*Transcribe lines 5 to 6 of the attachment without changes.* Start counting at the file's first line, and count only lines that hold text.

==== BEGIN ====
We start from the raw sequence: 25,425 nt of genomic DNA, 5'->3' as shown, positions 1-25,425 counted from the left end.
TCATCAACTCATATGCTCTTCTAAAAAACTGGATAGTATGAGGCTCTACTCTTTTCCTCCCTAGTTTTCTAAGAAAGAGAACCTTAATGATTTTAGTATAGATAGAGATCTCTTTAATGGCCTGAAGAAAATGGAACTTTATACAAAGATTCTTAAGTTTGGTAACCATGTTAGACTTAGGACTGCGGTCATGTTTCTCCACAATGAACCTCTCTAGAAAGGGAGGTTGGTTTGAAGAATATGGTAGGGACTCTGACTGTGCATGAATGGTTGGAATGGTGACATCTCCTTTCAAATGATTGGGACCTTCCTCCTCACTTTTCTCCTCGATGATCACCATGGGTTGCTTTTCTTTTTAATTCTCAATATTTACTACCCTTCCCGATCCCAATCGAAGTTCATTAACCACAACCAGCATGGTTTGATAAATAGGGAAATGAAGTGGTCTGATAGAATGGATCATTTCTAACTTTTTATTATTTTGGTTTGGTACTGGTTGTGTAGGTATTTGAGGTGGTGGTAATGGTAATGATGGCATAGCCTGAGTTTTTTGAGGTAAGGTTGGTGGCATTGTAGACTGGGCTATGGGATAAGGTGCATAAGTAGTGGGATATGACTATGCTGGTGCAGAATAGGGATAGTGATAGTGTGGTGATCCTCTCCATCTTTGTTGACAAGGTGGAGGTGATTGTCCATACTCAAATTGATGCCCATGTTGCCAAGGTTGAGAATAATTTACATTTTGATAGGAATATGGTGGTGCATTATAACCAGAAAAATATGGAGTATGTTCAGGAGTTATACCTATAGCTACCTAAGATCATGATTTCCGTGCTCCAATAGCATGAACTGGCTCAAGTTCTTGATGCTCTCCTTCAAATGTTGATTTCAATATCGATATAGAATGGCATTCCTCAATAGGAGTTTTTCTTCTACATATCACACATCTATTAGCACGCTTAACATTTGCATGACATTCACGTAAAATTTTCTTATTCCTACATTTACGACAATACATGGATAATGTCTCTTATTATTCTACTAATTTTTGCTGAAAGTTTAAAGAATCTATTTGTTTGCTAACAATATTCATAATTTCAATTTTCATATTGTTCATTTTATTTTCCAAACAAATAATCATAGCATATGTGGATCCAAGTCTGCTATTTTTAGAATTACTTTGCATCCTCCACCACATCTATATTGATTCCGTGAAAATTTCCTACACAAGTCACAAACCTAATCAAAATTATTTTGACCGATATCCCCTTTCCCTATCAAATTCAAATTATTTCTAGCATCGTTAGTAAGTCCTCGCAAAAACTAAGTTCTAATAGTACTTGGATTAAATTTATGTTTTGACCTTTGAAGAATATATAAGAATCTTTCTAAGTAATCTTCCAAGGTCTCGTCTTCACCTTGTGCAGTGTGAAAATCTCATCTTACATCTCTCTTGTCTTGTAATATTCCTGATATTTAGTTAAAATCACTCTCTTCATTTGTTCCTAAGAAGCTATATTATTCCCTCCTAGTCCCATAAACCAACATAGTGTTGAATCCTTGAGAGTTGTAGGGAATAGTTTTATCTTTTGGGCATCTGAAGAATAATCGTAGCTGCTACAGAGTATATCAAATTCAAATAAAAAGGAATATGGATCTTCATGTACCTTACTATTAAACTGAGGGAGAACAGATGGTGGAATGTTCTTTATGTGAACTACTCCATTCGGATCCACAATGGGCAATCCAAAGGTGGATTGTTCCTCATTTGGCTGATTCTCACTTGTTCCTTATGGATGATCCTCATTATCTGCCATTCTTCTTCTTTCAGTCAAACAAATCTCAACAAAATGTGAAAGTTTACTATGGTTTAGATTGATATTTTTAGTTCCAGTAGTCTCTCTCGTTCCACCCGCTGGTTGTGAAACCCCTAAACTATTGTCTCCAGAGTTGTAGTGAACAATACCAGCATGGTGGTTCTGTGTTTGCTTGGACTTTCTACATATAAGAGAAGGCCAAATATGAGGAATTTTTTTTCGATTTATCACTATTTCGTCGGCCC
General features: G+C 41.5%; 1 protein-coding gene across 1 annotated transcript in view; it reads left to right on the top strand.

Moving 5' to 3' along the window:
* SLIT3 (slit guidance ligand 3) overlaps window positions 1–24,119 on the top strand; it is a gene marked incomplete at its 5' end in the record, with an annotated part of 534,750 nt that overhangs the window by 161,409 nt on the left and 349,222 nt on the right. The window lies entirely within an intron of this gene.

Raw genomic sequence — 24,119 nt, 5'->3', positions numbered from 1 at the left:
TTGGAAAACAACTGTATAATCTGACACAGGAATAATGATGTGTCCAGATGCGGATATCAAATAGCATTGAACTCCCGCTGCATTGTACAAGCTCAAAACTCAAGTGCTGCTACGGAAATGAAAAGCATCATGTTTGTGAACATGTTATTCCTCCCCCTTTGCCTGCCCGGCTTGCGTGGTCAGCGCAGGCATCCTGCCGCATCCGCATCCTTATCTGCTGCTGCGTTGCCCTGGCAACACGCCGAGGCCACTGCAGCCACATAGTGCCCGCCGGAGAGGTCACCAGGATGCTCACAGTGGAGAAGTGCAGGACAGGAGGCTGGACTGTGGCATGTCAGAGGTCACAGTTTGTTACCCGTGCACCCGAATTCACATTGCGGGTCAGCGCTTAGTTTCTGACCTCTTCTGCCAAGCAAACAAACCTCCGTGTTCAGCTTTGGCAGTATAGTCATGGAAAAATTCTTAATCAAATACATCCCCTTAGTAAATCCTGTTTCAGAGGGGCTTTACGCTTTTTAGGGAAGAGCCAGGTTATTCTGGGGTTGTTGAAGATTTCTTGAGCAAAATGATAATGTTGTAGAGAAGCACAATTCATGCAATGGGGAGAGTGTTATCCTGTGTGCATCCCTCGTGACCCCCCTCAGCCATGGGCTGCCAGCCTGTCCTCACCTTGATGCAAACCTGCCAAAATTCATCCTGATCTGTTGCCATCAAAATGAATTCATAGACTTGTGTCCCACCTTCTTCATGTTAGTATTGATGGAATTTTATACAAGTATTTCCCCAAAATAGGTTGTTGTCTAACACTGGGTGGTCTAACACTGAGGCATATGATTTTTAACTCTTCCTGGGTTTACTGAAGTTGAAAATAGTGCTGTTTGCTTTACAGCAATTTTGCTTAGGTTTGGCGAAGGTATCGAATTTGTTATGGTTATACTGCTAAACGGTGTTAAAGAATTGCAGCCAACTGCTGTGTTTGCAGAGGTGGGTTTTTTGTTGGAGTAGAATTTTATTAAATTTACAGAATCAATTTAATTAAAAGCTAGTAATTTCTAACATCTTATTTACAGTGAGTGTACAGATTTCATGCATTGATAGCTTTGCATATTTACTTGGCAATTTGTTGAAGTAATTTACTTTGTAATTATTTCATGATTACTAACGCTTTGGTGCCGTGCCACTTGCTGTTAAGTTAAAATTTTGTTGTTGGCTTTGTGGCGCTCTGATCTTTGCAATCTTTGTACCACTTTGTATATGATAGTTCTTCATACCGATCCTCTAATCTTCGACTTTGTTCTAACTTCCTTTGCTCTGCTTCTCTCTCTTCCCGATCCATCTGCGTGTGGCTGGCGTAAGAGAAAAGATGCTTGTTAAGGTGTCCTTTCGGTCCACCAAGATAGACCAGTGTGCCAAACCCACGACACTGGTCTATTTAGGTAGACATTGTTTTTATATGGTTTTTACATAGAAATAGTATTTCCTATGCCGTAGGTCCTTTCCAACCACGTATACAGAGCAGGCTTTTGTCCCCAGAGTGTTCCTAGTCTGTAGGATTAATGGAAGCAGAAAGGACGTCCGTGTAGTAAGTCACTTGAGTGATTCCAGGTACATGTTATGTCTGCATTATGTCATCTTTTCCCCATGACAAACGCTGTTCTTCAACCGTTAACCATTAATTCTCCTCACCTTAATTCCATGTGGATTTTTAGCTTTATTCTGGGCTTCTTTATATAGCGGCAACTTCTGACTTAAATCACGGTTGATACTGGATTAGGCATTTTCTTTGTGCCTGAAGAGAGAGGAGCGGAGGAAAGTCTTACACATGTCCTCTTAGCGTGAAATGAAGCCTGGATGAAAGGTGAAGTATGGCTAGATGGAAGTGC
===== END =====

* SLIT3 (slit guidance ligand 3) overlaps window positions 1–24,119 on the top strand; it is a gene marked incomplete at its 5' end in the record, with an annotated part of 534,750 nt that overhangs the window by 161,409 nt on the left and 349,222 nt on the right. The window lies entirely within an intron of this gene.

Raw genomic sequence — 24,119 nt, 5'->3', positions numbered from 1 at the left: